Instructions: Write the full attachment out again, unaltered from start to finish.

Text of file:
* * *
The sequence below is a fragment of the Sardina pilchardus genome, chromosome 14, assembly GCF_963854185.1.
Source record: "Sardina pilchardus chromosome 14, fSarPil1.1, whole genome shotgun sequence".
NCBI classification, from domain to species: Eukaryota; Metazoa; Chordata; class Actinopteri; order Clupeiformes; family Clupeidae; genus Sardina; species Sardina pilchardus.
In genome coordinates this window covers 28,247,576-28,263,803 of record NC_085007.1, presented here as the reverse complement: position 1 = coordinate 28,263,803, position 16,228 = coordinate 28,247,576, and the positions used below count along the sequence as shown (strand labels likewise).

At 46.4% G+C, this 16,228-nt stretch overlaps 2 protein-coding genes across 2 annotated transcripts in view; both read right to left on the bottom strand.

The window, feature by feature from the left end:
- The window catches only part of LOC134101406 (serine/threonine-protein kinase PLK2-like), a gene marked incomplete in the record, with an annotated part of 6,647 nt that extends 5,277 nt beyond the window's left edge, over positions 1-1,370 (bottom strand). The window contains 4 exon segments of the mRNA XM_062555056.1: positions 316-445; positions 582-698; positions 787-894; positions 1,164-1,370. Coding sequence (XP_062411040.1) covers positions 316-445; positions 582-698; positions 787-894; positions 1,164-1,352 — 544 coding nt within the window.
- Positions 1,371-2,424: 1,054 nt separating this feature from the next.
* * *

The sequence below is a fragment of the Sardina pilchardus genome, chromosome 14, assembly GCF_963854185.1.
Source record: "Sardina pilchardus chromosome 14, fSarPil1.1, whole genome shotgun sequence".
NCBI classification, from domain to species: Eukaryota; Metazoa; Chordata; class Actinopteri; order Clupeiformes; family Clupeidae; genus Sardina; species Sardina pilchardus.
In genome coordinates this window covers 28,247,576-28,263,803 of record NC_085007.1, presented here as the reverse complement: position 1 = coordinate 28,263,803, position 16,228 = coordinate 28,247,576, and the positions used below count along the sequence as shown (strand labels likewise).

At 46.4% G+C, this 16,228-nt stretch overlaps 2 protein-coding genes across 2 annotated transcripts in view; both read right to left on the bottom strand.

The window, feature by feature from the left end:
- The window catches only part of LOC134101406 (serine/threonine-protein kinase PLK2-like), a gene marked incomplete in the record, with an annotated part of 6,647 nt that extends 5,277 nt beyond the window's left edge, over positions 1-1,370 (bottom strand). The window contains 4 exon segments of the mRNA XM_062555056.1: positions 316-445; positions 582-698; positions 787-894; positions 1,164-1,370. Coding sequence (XP_062411040.1) covers positions 316-445; positions 582-698; positions 787-894; positions 1,164-1,352 — 544 coding nt within the window.
- Positions 1,371-2,424: 1,054 nt separating this feature from the next.